And Kingston. Will Kingston find out that his dead wife is back in town? Good question.

I loved A Bitter Draught. Yeah. Loved it. Definitely recommended.


Reviews:


My review of From the Ashes (1)


The author gave me a reviewer’s copy of A Bitter Draught


Just because: you-tube clip from 1903 of Ocean Beach w/Cliff House, Copyright: American Mutoscope & Biograph Co.

 

Wells, Martha: The Gate of Gods (The Fall of Ile-Rien III) (2005)

Saving the world is what heroes do. Tremaine Valiere is such a heroine. With the help of her friends and resurrected father she sets out to kick the Gardier out of her world and the Syprian world.

Sometimes the people we want to save do everything in their power to be destroyed. Falling for the lure of “something for nothing” could be tempting when your world is falling apart around you. Ixion promises much, but will he deliver? Oh, yes. He delivers. What he does deliver might not be what the Ile-Rien had in mind when they took him in from the wrath of Gilead and Ileas. We do stuff like this all the time. Internet and mail scams come to mind. Pyramid schemes. Hedgefunds. Humans must have evolved to be suckers. I love that Martha Wells shows some of the processes leading up to such catastrophic decisions.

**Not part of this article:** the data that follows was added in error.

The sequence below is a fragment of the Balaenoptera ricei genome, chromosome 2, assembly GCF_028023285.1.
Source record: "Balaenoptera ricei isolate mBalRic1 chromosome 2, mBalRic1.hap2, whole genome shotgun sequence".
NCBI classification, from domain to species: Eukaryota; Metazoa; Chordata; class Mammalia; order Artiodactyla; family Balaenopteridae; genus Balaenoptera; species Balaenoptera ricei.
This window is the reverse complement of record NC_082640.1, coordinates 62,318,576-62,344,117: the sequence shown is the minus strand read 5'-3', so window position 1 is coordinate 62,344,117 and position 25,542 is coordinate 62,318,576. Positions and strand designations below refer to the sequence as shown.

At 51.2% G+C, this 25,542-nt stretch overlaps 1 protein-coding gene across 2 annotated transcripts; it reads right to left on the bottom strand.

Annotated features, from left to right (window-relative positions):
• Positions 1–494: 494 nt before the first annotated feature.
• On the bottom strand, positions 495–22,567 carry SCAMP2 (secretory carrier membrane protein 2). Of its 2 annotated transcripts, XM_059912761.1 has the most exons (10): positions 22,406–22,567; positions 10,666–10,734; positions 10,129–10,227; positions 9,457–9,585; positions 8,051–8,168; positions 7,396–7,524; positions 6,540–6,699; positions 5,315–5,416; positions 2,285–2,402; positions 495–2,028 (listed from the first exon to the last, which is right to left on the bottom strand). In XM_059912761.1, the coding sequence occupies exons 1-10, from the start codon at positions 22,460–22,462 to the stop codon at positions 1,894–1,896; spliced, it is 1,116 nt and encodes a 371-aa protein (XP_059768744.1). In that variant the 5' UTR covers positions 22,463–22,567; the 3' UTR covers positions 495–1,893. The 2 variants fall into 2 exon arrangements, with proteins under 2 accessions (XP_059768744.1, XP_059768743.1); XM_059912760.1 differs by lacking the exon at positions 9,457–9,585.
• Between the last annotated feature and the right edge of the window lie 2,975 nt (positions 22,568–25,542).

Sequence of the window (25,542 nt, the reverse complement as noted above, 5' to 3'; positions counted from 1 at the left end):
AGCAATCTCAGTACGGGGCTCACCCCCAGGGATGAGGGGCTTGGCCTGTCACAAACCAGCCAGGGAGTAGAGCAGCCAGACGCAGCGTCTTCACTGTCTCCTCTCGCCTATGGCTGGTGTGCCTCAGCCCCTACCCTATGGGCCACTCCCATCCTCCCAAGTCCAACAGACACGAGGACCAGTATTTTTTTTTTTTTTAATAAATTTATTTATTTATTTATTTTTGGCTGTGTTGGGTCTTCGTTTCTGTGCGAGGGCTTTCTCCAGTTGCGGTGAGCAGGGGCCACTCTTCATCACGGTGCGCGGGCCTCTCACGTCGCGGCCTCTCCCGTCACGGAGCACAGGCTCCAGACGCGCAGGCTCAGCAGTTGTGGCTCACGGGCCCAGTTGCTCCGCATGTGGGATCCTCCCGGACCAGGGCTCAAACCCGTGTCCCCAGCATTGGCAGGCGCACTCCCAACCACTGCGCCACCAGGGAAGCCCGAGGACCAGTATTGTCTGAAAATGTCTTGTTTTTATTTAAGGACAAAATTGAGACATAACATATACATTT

Idiots or not, heroines do what heroines have to do. Her father is even more ruthless than Tremaine. Arisilde’s shade is as eccentric as the living person was. Ander is Ander. Gilead keeps on realizing how much of his works as the god’s vessel involves sorcery. Gerard tries to be the father-figure that Nicholas is incapable of. Florian’s abilities are stretched beyond what she thought possible. Even the Gardier prisoner proves an unexpected resource.

As I see it, the story is about Tremaine and her adventures and her ability to accept the world as it is. Just as falling for schemes seems to be part of our genetic make-up so does the inability to see people and situations for what they are. People are complicated. What I am able to observe in others, I am incapable of observing in myself. Lying to myself is no less part of autism than it is part of the lives of non-autists. This is what the societies we grow up in train us to do. Conforming to expectations and popular thinking gets you accepted, but so does not conforming as long as you do it the right way. While Tremain oftene goes against the Ile-Rien thinking on women, she has been inundated with their teachings from childhood. Breaking from the lies of society and her family through independent thinking and admissions of own strengths and flaws is incredibly challenging for Tremaine. But she keeps on trying. I think Martha Wells does an excellent job showing just that in her trilogy.

Definitely recommended.


Reviews:


The Gate of Gods available at Barnes and Noble, Powell’s, Mysterious Galaxy, Books-a-Million, Book Depository.com, Amazon, Amazon UK, IndieBound.

French edition: Amazon.fr

Audio: Tantor Audio


Unofficial Polish translation: Upadek Ile-Rien III: Wrota Bogów